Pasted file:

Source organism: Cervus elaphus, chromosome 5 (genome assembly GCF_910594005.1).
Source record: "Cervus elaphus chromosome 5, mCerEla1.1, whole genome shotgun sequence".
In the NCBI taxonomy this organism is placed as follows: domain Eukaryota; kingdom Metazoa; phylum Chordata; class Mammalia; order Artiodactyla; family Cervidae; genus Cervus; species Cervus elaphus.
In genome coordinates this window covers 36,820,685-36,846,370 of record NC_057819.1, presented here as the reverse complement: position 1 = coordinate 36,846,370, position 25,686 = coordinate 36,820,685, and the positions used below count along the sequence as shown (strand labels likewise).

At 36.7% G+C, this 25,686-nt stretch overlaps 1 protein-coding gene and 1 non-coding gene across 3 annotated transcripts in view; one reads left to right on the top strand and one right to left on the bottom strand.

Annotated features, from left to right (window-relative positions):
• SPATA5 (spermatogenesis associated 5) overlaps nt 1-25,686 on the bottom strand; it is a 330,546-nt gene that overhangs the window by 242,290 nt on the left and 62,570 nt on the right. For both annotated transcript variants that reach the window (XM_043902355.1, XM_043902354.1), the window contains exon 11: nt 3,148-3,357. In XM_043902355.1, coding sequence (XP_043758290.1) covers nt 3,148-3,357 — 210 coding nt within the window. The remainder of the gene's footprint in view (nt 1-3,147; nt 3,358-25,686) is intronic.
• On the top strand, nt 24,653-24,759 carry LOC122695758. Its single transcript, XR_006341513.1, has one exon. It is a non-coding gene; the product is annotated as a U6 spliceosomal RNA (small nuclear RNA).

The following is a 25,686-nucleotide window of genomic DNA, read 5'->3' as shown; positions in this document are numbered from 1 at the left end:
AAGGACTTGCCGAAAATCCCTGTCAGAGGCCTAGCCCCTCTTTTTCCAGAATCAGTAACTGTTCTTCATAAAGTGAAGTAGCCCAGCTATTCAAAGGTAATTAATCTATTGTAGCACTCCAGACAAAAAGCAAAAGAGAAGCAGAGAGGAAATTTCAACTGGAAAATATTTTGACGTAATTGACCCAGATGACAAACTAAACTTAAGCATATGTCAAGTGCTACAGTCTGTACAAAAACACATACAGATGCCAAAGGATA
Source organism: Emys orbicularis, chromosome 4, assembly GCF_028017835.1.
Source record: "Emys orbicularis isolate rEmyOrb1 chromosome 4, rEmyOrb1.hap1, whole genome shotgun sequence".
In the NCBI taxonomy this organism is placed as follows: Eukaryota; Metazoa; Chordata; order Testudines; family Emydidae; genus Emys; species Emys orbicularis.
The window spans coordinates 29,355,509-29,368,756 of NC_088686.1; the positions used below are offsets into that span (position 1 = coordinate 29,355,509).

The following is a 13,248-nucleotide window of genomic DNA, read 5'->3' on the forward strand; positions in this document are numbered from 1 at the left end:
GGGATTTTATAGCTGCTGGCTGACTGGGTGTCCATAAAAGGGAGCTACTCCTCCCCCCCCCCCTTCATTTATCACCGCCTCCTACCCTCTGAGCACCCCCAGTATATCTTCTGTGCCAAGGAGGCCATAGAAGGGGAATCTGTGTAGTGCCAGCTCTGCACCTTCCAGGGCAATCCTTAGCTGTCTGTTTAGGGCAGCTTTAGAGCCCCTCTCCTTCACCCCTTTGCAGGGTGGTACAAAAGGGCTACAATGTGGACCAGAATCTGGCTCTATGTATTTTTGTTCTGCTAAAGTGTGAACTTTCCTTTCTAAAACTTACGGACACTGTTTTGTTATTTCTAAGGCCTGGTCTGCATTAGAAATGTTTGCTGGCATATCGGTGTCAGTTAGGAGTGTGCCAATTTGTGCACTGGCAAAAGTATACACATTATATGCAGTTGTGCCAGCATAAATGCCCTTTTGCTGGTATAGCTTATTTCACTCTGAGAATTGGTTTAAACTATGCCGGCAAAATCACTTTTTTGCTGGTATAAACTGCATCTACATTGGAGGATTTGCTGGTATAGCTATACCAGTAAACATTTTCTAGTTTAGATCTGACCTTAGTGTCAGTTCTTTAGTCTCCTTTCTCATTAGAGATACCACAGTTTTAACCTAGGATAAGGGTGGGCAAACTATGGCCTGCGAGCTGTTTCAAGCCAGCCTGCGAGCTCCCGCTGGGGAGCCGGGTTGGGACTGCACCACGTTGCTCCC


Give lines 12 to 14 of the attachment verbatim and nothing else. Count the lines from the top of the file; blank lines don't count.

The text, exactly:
Source record: "Emys orbicularis isolate rEmyOrb1 chromosome 4, rEmyOrb1.hap1, whole genome shotgun sequence".
In the NCBI taxonomy this organism is placed as follows: Eukaryota; Metazoa; Chordata; order Testudines; family Emydidae; genus Emys; species Emys orbicularis.
The window spans coordinates 29,355,509-29,368,756 of NC_088686.1; the positions used below are offsets into that span (position 1 = coordinate 29,355,509).